Where Civilizations Go To Die
by Ernest Hogan
Table of Contents|
parts: 1, 2, 3
“Victor, your house has left the ground again.”
Victor Theremin opened his eyes. All was blurry. Even the face of the green-haired young woman in bed with him. “I told you to stop taking those drugs, Petra.”
“I have. Living with you is weird enough as it is.”
Things that weren’t nailed down were shaking. Clouds beyond the oval windows moved strangely. What happened to those gnarly rock formations and decaying cacti?
“I hear helicopters,” he said.
“There are always helicopters fluttering around you.”
“Maybe it’s my aftershave.”
“But you don’t use that stuff .”
“It sure gets mysterious, doesn’t it?” Victor grabbed his stomach, then his head. “Vertigo? Damn! I think you’re right, we’re off the ground!”
He sat up, cast aside the sheets. He picked up a half-full Coke can next to the bed, sloshed the contents around, looked inside. “Wow! Whoever’s doing this is pretty damn good. Look how level we are.”
He rolled to the edge of the bed and stood up. “Like standing up in a commercial airliner. Hm. I wonder...”
“VICTOR!” came booming from the outside, a powerful sound system cutting through the house’s superstructure.
“Yup. I think it’s my ex-wife.”
Victor counted on his fingers, closed one eye. “Number four. Ali, the Girl Genius.”
“Good. She isn’t one of the ones who’re trying to kill you.”
“That was the case the last time I heard from her.”
“When was that?
“I don’t know... back in the Twentieth Century.”
“And exactly why did she divorce you?”
“I went off to do some research, and got distracted...”
“Was that when you got involved with that Nepalese tantric priestess?”
Victor opened a circular window and screamed, “I CAN’T HEAR YOU!”
A phone rang. His hair and moustache windblown, Victor picked up. “Hello, Ali. To what do I owe this unique pleasure?”
“Victor, you know that I really hate having to come to you like this.”
“Lifting my house. I gotta admit, I’m impressed!”
“Dammit, Victor, I need your help!”
“You need my help? Your ex-husband, the lowly science fiction writer with the outrageous claims about artificial intelligences? Must be really earthshaking.”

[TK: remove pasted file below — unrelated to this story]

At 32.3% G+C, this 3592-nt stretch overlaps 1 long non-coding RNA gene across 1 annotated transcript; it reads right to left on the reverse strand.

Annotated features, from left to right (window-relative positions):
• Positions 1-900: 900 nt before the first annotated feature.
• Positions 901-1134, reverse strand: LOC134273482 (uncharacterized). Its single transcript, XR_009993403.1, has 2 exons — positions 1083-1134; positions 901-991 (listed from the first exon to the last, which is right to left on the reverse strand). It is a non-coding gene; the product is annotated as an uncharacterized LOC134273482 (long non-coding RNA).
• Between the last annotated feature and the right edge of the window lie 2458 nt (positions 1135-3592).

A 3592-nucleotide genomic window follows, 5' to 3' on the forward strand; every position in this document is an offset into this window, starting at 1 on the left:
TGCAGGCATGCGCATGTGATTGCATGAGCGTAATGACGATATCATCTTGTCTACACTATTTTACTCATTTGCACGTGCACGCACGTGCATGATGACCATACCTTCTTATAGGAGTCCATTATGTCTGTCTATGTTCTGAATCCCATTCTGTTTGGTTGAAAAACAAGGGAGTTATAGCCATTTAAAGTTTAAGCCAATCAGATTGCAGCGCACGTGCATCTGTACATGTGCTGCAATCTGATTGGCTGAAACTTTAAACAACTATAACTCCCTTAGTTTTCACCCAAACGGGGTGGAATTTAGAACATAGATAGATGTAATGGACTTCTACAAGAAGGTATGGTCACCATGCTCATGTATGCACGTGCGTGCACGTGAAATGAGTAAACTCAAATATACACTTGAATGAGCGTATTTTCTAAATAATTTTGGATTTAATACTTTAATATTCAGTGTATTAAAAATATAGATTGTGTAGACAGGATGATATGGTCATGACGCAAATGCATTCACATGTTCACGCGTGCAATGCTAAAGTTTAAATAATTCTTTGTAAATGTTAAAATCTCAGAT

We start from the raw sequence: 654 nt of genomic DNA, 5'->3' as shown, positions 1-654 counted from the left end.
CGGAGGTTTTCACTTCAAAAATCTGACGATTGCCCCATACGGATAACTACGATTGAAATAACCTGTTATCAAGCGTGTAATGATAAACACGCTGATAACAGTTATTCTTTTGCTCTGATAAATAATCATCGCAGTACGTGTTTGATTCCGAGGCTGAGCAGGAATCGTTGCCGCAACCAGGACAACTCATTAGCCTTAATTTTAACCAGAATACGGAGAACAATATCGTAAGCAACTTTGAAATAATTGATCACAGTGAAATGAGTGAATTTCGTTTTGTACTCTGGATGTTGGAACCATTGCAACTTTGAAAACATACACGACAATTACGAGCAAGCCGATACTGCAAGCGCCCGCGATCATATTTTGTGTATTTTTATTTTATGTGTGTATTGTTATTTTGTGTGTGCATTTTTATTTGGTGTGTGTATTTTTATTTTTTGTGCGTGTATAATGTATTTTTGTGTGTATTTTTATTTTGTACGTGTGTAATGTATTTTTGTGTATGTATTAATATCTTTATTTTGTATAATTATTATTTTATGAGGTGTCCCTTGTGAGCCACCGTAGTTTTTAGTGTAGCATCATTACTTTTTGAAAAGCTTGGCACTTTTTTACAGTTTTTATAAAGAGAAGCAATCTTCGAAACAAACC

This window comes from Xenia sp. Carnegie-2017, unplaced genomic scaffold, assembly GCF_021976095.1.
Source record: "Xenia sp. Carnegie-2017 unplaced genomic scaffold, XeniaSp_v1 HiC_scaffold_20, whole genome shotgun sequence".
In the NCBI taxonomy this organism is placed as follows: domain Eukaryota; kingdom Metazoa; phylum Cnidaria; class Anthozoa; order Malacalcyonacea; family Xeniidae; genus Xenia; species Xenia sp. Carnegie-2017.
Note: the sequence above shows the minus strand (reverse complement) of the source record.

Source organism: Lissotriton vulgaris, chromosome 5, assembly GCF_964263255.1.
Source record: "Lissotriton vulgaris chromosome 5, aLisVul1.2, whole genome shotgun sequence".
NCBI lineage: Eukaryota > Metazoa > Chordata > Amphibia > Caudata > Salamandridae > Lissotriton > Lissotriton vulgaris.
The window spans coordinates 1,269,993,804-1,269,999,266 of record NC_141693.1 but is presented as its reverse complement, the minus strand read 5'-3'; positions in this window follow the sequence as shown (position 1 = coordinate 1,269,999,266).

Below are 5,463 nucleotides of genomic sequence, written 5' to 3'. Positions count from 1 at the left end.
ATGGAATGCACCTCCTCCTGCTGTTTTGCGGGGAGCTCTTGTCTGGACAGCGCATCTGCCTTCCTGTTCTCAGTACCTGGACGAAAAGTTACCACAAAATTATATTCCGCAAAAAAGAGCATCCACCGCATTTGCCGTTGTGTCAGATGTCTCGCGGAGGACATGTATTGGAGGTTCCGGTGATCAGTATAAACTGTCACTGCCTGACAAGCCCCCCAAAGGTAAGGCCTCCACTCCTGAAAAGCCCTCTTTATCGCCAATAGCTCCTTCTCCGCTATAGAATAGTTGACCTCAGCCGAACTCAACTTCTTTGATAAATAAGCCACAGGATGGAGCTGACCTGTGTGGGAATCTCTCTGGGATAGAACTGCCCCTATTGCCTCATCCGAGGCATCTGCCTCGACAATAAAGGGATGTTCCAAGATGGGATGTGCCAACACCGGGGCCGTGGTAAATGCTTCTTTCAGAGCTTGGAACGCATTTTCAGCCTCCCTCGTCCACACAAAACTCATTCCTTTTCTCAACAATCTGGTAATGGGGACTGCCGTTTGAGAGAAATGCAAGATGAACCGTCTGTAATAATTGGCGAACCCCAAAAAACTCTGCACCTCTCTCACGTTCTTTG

“Carl is missing. He was abducted by aliens!”
“Uh, should we be talking about this on an unsecured system?”
“I thought your system was secure.”
“I’ve learned never to be sure about these things.”
* * *
Soon the saucer-shaped house was set down, and a customized Boeing-Vertol H-47 Chinook landed next to it. Victor came out and set up some folding lawn chairs. Petra brought out a pitcher of iced tea and some glasses.
Ali was nearly six feet tall, with red hair. She had the form and clothing of a pulp heroine on a safari. “Do you realize you’re not supposed to be this close to Area 51?”
“I just like the way GPSs don’t work around here.”
“I happen to know that I actually am being watched. Hell, you found me, didn’t you?”
Ali accepted a glass of iced tea. “I have my resources.”
“Petra Katzman, meet my ex-wife, Aline York, genius. She made a fortune as an engineer before she was thirty.”
“Well, I’m pretty glad to meet you!” Petra offered a hand to shake. Tea and ice cubes nearly flew. “So Victor, why didn’t you stick with her?”
“Personality conflicts.” Victor shrugged.
“I need order in my life,” Ali explained.
“I understand completely. Before I took this intern gig with Victor, I was with an artist from Phoenix named Rodrigo—”
“Interesting kid,” Victor interrupted. “He’s trying to get sponsorship to make a monumental sculpture of a Quetzalcoatlus skeleton to display along Thunderbird Road.”
“A skeleton?” asked Ali. “Why not with skin, feathers and all?”
Petra shrugged. “With the wings it might take flight in the right wind and crash into something.”
Victor got a faraway look in his eyes. “A monster wreaking havoc in an urban landscape...”
Ali snapped her fingers. “Earth to Victor! I came here for a reason.”
“Oh, yeah. Carl got abducted by aliens. How would that happen to Carl Kellogg without worldwide media attention?”
“He’s the software billionaire who gave it all up to build spaceships?” Petra got out a handheld device and keyed away.